If you’ve been leafing through the contestants for Arie’s season of The Bachelor, you’re probably saying things to yourself like, “Wow, these women are wearing a lot of ‘going out’ tops in these photos” and, “Huh, I didn’t know that many women were named Lauren.” Arie’s season of The Bachelor is a Lauren convention, basically. It’s a perfectly nice name, but for some reason, the producers of Arie’s season of The Bachelor cast not one, not two, not three, but four women who all go by the name of Lauren. Does Arie’s season have the most Laurens ever? As a longtime Bachelor fan and amateur sleuth, I decided to investigate.
It was really hard to find the information about the beginning seasons because, although the Internet was a thing and existed and everything, it wasn’t like it is now. People weren’t documenting the moves of the Bachelor contestants and stalking their relative social media accounts. Social media didn’t exist! And also, a lot of these links have died because they’re a decade old. So after a mix of Wikipedia deep dives and trying to find really old articles on the ABC press site, this is what I came up with — Arie’s season does not, in fact, have the most Laurens out of any season of The Bachelor ever. Surprised? Me, too.
There was virtually no information on contestants from a few seasons of The Bachelor, but for argument's sake, let’s say that the first Lauren on The Bachelor didn’t appear until Season 13, which Jason Mesnick's season. That was Lauren Wanger. There was one more Lauren — Lauren Moore — in Season 15, Brad Womack’s do-over season. The next Lauren, last name Marchetti, appeared in Sean Lowe’s Season 17. Laurens Solomon and Higginson appeared in Season 18 (and so did Juan Pablo, but we don’t like to be reminded of that, do we?). Then, we hit critical Lauren mass in Season 20, when Ben Higgins romanced four — count ‘em — four Laurens, with one Lauren (Bushnell), bringing home a ring and his heart. There were so many Laurens that one Lauren, Lauren “LB” Barr, was forced to go by her initials in order to differentiate herself. The others were Laurens Himle and Russell. Nick Viall had only one Lauren — Lauren Hussey — in his season, which brings us to today, Arie’s season, with a whopping four Laurens, being Lauren B., Lauren G., Lauren J., and Lauren S. That means that Arie and Ben Higgins tie for the Lauren trophy.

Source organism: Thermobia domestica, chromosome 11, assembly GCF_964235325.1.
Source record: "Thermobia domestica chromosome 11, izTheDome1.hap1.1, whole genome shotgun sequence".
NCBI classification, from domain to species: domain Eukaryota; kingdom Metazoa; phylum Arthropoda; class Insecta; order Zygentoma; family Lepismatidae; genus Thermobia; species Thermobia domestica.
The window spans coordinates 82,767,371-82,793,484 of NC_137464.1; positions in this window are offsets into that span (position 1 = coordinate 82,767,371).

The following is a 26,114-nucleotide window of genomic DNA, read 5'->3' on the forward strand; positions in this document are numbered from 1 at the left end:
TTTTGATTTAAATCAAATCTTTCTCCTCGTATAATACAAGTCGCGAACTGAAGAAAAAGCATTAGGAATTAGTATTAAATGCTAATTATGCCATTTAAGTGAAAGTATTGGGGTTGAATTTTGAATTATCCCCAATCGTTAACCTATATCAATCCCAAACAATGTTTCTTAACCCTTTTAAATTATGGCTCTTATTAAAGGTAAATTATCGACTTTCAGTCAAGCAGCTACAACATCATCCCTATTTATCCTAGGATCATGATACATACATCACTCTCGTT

If you’re thinking something along the lines of, “Wow, there have to be more names in this world besides Lauren,” you’re right. But there’s also a great anthropological reason for the name Lauren invading The Bachelor. According to the Social Security Administration, the name Lauren peaked in popularity for girls around 1989. But even in 2000, it was still wildly popular, and plenty of little girls were being named Lauren as everyone was panicking about Y2K. (If you don’t know what Y2K is or don’t remember it, I’m going to guess that your name is not Lauren). If you were born around 1989, there was a good chance that you were named Lauren, and if you were born around 1989 and decided to join Ben Higgins’ season of The Bachelor in 2016, that would make you about 25, which is prime time age to be on The Bachelor. And because the name Lauren didn’t start to wane in popularity until the new millennium, it makes sense that Lauren is a popular name with the women on Arie’s season of The Bachelor.
So did the producers of The Bachelor plan to have that many Laurens on Ben's or Arie's seasons? It's doubtful. It's a regular old case of freakonomics and coincidence here — there are more Laurens in the world between the ages of 20 and 35 than any other age group, and that happens to be the age group of women who contend on The Bachelor. When The Bachelor is on Season 40 (it will be, just you wait), the hopeful men will be swarmed with Sophias, Emmas, Avas, and Olivias — it's just the name (pun intended) of the game.